A Russian lawmaker proposes creating a "Eagle Squadron" to stop Kremlin-style attacks in the nation by intercepting Ukrainian UAVs.

A senator recently proposed the use of eagles to deter hostile drone assaults due to a recent wave of drone attacks inside Russia, including the one that recently alarmed the Kremlin.
A Russian lawmaker proposes creating a "Eagle Squadron" to stop Kremlin-style attacks in the nation by intercepting Ukrainian UAVs.

Alexei Zhuravlev, the deputy chairman of the State Duma Defense Committee, made an exceptional request to build a "squadron of eagle interceptors" to help defend Moscow from future drone assaults as Russian officials continue to deal with the unanticipated drone attack on the Kremlin.

Alexei Zhuravlev stated on May 4 to the Russian news agency RIA Novosti that "we need to think about protecting our vital infrastructure to the point of deploying a squadron of drone interceptor eagles in the Kremlin and other places."

Zhuravlev also called for a Russian attack on the offices of Ukrainian President Volodymyr Zelensky and the headquarters of the Ukrainian security services in response to the alleged Kremlin drone attack. Vladimir Putin was allegedly the target of a conspiracy by Ukraine, according to Russia.

The idea to set up eagle interceptors is being made in response to an alarming number of drone assaults on Russian targets. Russia's oil facilities were purportedly hit by drones after the Kremlin strike, which has also been linked to Kyiv.

Vladislav Shurygin, a military expert and pro-war commentator, posted a video on his Telegram channel shortly after Zhuravlev's remark demonstrating an eagle successfully catching a drone in mid-flight. Since then, the video has gained popularity on social media and raised questions regarding the use of eagles as interceptors.

According to ornithologist Lydia Katashuk, eagles can be employed to defend some objects from drones, but only during the day.

Theoretically, yes, it is feasible. Eagles have always posed a threat to drones and still do. Even eagles in the wild are motivated to defend their own space. For small drones, falcons would be adequate, and for larger drones, great eagles would be appropriate. Yet, eagles are only active during the day, according to Lydia Katashuk.

He continued, "Drones can also be launched at night. Eagle owls also do not belong in this group because of the entirely different ways they fly and attack their prey.

Indeed, that is, during the day. I had this thought long before the fight even started. Everyone who is knowledgeable about birds can see this.

The majority of drones used in battle have night vision capabilities, allowing them to attack their targets with precision and clarity. Any kind of bird cannot be subject to the same rules.

She claimed that it was simple to teach a bird to attack a drone. "The use of unmanned aerial vehicles to train birds is nothing new. There are numerous films from Western Europe and the United States that demonstrate how UAVs are used to prepare birds for hunting. In other words, it's simple to train birds to attack drones. According to Lydia Katashuk, preparation would take roughly a month.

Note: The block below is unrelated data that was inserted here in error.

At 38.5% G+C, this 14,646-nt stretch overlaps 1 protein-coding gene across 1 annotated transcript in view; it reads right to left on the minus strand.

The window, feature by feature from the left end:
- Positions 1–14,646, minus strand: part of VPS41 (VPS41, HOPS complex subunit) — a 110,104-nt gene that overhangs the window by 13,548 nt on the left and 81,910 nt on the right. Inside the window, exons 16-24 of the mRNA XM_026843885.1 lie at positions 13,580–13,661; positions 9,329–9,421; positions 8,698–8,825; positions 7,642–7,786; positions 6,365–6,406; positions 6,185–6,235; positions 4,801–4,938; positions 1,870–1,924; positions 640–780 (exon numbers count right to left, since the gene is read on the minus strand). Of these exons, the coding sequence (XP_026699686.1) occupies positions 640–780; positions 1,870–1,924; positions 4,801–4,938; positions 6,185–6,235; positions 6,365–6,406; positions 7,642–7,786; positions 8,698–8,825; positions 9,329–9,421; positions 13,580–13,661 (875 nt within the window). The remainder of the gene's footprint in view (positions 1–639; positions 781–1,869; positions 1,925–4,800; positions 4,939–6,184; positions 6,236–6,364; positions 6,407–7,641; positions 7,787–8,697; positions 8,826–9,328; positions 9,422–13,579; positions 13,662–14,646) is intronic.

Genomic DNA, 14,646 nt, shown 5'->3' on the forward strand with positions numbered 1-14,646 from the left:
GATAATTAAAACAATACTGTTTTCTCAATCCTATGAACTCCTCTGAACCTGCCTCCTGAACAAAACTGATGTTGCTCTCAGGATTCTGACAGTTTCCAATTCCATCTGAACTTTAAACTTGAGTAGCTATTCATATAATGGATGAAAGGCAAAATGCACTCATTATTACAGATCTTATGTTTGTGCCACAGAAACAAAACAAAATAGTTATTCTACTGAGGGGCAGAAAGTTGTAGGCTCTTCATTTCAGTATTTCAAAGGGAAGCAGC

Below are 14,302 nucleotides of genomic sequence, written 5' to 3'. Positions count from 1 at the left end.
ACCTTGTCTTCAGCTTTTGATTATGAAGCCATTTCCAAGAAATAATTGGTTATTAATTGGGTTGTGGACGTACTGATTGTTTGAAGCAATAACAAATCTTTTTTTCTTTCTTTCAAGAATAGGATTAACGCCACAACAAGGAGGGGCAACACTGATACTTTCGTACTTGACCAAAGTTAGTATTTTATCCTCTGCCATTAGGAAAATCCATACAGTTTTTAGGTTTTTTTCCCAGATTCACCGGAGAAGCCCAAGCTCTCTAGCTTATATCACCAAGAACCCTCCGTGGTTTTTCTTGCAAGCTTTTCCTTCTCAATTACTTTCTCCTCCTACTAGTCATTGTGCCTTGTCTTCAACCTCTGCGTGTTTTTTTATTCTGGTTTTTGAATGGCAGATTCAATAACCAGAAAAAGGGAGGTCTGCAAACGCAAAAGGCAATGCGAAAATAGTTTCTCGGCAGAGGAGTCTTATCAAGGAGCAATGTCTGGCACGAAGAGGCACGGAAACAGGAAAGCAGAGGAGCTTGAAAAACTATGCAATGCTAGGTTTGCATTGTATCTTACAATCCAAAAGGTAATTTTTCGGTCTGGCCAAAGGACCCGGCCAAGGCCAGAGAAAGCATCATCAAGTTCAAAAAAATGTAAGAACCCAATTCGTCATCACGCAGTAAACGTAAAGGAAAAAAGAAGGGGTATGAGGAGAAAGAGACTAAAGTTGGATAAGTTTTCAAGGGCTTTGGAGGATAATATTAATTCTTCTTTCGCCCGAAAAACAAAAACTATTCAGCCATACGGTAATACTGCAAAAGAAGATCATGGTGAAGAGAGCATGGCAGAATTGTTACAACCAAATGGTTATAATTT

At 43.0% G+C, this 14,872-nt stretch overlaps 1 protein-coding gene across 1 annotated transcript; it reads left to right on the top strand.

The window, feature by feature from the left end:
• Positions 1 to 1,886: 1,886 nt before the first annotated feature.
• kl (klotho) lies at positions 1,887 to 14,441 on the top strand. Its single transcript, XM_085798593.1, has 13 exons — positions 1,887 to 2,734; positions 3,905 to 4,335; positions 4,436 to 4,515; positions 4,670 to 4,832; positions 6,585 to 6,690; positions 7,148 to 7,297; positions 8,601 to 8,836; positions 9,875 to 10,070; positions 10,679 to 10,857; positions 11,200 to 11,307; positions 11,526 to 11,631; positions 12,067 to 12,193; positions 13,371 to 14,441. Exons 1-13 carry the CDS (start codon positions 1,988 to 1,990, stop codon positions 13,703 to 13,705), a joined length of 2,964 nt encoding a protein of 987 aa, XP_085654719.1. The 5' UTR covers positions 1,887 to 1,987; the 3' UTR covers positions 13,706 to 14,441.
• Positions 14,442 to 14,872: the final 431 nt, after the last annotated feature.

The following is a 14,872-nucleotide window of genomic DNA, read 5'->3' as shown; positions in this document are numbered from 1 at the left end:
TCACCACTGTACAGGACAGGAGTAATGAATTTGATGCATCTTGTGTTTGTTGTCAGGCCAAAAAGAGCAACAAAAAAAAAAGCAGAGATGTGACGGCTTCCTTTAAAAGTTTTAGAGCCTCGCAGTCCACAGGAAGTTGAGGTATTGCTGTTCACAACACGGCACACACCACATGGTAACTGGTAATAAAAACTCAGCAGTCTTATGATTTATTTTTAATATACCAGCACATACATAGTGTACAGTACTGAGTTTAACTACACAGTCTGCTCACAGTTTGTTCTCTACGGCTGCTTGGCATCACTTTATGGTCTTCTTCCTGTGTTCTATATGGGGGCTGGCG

Several military observers and pro-Ukraine netizens derided the notion put out by the Russian politician, calling it "bizarre." Nonetheless, Russia won't be the first nation to train and employ birds, such as eagles, to destroy hostile and suspicious unmanned aerial vehicles.

According to earlier media reports, the Indian Army had trained eagles to hunt down enemy spy drones that were in the air. Eagles and other prey birds have been chosen as interceptors for the Indian army's challenge posed by the reported supply of weapons and drugs from across the Pakistani border.

The Indian Army taught the vultures how to take out enemy drones that were flying overhead. One of the birds was initially seen during the 18th iteration of Yudh Abhyas, an annual joint military exercise between India and the US in Uttarakhand. A camera was attached to the kite's head.

Military exercise footage showed the bird flying off from a soldier's palm before grabbing an on-air target and dropping it off at a distance.

Together with India, Europe's The Netherlands has trained and used eagles. The Dutch Police were the first agency in the world to deploy this novel technique for drone eradication, according to a recent BBC story.

The birds were trained by Dutch police. The birds were able to assault the drones without getting hurt thanks to their strong claws and talons. Yet, less than a year later the police stopped similar operations.

The Swiss Eagles, Altair and Draco, were assigned with carrying out anti-drone operations in the nation to protect dignitaries. Switzerland similarly embraced this novel strategy. Unfortunately, for a number of reasons related to safety, the avian protection squadron was disbanded.

Unknown given the rise in drone assaults is whether the Russians would assemble an eagle interceptor squadron. Yet if it decides to move forward, it won't be the first and most certainly not the first nation to do so.